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$L_1$ is a recursively enumerable language over $\Sigma$. An algorithm $A$ effectively enumerates its words as $\omega_1, \omega_2, \omega_3, \dots .$ Define another language $L_2$ over $\Sigma \cup \left\{\text{#}\right\}$ as $\left\{w_i \text{#} w_j \mid w_i, w_j \in L_1, i < j \right\}$. Here # is new symbol. Consider the following assertions.

  • $S_1:L_1$ is recursive implies $L_2$ is recursive
  • $S_2:L_2$ is recursive implies $L_1$ is recursive

Which of the following statements is true?

  1. Both $S_1$ and $S_2$ are true

  2. $S_1$ is true but $S_2$ is not necessarily true

  3. $S_2$ is true but $S_1$ is not necessarily true

  4. Neither is necessarily true

asked in Theory of Computation by Veteran (59.7k points) | 2.9k views
0
Please explain
0
@Bikram sir m not getting this wht exactly we have to prove in this type of questions ?
+1

@  set2018

Two language , L1 and L2 is given .

now we have to show that , among these 2 statements :

  1. If L1 is recursive L2 must also be recursive .
  2. If L2 is recursive then L1 must also be recursive .

which are correct statements.

0

Bikram  Pragy Agarwal Arjun

Is it correct thinking....

OPTION 1 : Since $L_1$ is enumerating all the strings over $\sum$ so for any $w_i$ and $w_j$ , strings of form $w_i \lt w_j$ would be accepted by the TM  and if it does not then it will be rejected by Turing machine which implies $L_2$ is recursive.

OPTION 2 : Strings in $L_2$ are enumerated using algorithm $A$ over $\sum$, hence all strings in $L_1$ are there in $L_2$.

Hence both $S1$ and $S2$ are true.

0
This problem reduces to

S1- Can L2 reduces to L1?

S2- Can L1 reduces to L2?

S1- for every wi#wj from L2, output wi and wj

S2 - for every 2 consecutive enumeration, make wi#wj

1 Answer

+28 votes
Best answer

$S_1$ is TRUE.

If $L_1$ is recursive $L_2$ must also be recursive. Because to check if a word $w = w_i\#w_j$ belong to $L_2$, we can give $w_i$ and $w_j$ to the decider for $L_1$ and if both are accepted then $w$ belong to $L_1$ and not otherwise.

$S_2$ is TRUE.

With a decider for $L_2$ we can make a decider for $L_1$ as follows. Let $w_1$ be the first string enumerated by algorithm $A$ for $L_1$. Now, to check if a word $w$ belongs to $L_1$, make a string $w' = w_1\#w$ and give it to the decider for $L_2$ and if accepted, then $w$ belongs to $L_1$ and not otherwise.

So, answer must be A.

PS: For the second part, the given construction can fail if $L_1$ happens to be a finite language (more specifically if $L_1$ is empty). But all finite languages are anyway decidable.

answered by Veteran (367k points)
edited by
0
but how to check string w1 of language L1 , using decider of language L2 ?
+1

@Arjun sir, Just one doubt here : )

In case of S2- 

L2 = {wi#wj ∣ wi,wj ∈ L1, i < j }

Do we need to check with $w_1$ only for all w.? Can it be $w_2$ for some w. When we have already enumerated $w_2$, just like $w_1$. 

+2
We do not need to check with w1 only. But doing with w1 is easier to prove.

As you told we can have any $w_i$ with $i < j$ in the enumeration order. Here $w_1$ is the first string and hence it can be used with any other string. For $w_2$ we must exclude #w_1$ and so on.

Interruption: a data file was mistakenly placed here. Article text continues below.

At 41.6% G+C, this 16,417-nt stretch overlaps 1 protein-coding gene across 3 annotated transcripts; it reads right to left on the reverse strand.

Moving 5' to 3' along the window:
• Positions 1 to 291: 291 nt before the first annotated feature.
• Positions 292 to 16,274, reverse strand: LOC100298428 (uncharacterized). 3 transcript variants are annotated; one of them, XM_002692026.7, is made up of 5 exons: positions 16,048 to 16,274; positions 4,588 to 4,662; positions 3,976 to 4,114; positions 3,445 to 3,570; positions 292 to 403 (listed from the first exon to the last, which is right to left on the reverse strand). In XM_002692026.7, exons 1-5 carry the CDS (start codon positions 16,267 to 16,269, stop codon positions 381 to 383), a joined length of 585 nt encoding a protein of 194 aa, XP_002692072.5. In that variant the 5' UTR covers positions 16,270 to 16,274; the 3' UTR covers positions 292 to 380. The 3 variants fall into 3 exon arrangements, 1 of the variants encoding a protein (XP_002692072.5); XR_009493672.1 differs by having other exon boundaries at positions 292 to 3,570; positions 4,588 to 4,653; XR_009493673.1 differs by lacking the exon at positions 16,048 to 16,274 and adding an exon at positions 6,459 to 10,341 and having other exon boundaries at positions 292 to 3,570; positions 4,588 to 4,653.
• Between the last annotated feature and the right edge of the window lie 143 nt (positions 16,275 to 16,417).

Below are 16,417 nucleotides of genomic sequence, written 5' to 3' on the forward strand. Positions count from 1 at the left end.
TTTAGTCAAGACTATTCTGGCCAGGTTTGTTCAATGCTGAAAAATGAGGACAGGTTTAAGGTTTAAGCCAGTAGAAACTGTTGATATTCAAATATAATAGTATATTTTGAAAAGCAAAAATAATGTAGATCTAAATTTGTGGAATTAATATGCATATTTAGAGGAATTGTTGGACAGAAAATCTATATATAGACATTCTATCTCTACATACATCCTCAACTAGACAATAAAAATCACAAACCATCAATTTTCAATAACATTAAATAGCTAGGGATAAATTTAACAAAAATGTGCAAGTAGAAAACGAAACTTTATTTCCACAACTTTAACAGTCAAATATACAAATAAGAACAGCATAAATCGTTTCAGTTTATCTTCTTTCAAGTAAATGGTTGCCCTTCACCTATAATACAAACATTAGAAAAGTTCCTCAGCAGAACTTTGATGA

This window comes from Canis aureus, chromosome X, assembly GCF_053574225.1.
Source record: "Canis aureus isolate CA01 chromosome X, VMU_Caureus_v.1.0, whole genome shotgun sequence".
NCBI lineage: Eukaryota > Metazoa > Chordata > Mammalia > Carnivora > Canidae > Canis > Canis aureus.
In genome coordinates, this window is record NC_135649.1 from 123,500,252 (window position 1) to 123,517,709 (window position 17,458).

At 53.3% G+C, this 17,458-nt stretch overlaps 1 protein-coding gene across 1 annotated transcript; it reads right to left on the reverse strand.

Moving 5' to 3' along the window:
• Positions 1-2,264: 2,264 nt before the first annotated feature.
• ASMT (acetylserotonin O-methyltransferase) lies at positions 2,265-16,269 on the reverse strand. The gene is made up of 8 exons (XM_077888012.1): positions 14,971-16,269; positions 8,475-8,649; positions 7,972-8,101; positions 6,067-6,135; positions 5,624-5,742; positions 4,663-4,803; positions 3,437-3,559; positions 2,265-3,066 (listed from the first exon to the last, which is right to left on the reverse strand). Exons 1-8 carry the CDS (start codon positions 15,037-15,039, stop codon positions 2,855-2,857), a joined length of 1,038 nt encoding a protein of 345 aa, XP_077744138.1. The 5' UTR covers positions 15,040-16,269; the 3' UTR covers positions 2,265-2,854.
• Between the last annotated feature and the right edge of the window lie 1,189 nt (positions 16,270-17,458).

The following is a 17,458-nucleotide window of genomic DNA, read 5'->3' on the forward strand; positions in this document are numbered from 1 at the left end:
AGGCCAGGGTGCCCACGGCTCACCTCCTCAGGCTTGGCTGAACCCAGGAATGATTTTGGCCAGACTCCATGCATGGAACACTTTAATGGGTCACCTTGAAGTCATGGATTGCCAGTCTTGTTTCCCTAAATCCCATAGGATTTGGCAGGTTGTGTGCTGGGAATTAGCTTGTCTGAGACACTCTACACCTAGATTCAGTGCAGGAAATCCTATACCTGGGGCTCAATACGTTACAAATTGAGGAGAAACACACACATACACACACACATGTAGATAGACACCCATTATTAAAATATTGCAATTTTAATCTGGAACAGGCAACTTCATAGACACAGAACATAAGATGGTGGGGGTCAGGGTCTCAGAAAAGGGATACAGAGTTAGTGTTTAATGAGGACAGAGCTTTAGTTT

0
make a string w′=w1#w and give it to the decider for L2

how does this make decide the w belongs to L1
+3

For S1, to check if wi#wj belongs to L2, we can check wi and wj using L1 but how can we check that i<j?

+1

@Arjun sir

For S1, to check if wi#wj belongs to L2, we can check wi and wj using L1 but how can we check that i<j?

One possibility :

An algorithm A effectively enumerates its words as ω1,ω2,ω3,….

So, we can just check in this enumeration that wi precedes wj.

Is this correct ?

+6
@VS, for $S1$, to check if $i<j$ we can give both strings of $L2$, $wi$ and $wj$ to enumerator of $L1$, and if $wi$ halts first before $wj$ halts then we can say that $i<j$.

or as we know $L1$ is recursive we can enumerate the strings of $L1$ in lexicographic order and if $|wi|$<$|wj|$ then we can be sure that $i<j$
0

Hi @VS and @reena_kandari ji,

Your opinion looks OK. Method of dovetailing could also be used on both possibilities $w_i$#$w_j$ and $w_j$#$w_i$. Definitely one of them will be accepted by $L_2$. Accordingly it could be decided wether $i<j$ or vice-versa.

0
Can you explain what do yu mean by "decider of L1 in a bit detail"

I am getting so much confused.
+1

@Chhotu dovetailing need not be used when we know that L1 is recursive when L1 is recursive we are sure that there exists an enumerator which enumerates the strings of L1 in lexicographic order dovetailing is when when L1 is RE then we have to dovetail all the strings as we the internal turing machine in the enumerator need not halt for all the strings if given in lexicographic order thanks for the wonderful hint @reena_kandari 

0
Sir for S2, can we apply this approach:

We can say that problem L1 can be reduced to problem L2 since if we can solve L2(i.e. if TM for L2 halts, then TM for L1 will also halt), then we can also solve L1. If a string is present in L2, then the strings will surely be present in L1 and so TM for L1 will halt. If a string is not present in L2, then TM for L1 will also halt specifying the strings are not in L1 too. As L2 is recursive, so TM for L2 wont loop forever for any input string and hence TM for L1 wont also loop forever when given the same input strings.Therefore, from reducibility theorem, as L2 is recursive, so L1 is also recursive.
0
Can anyone explain this line in detail
"to check if a word w belongs to L1, make a string w′=w1#w and give it to the decider for L2 and if accepted, then w belongs to L1 and not otherwise. " ??
Answer:

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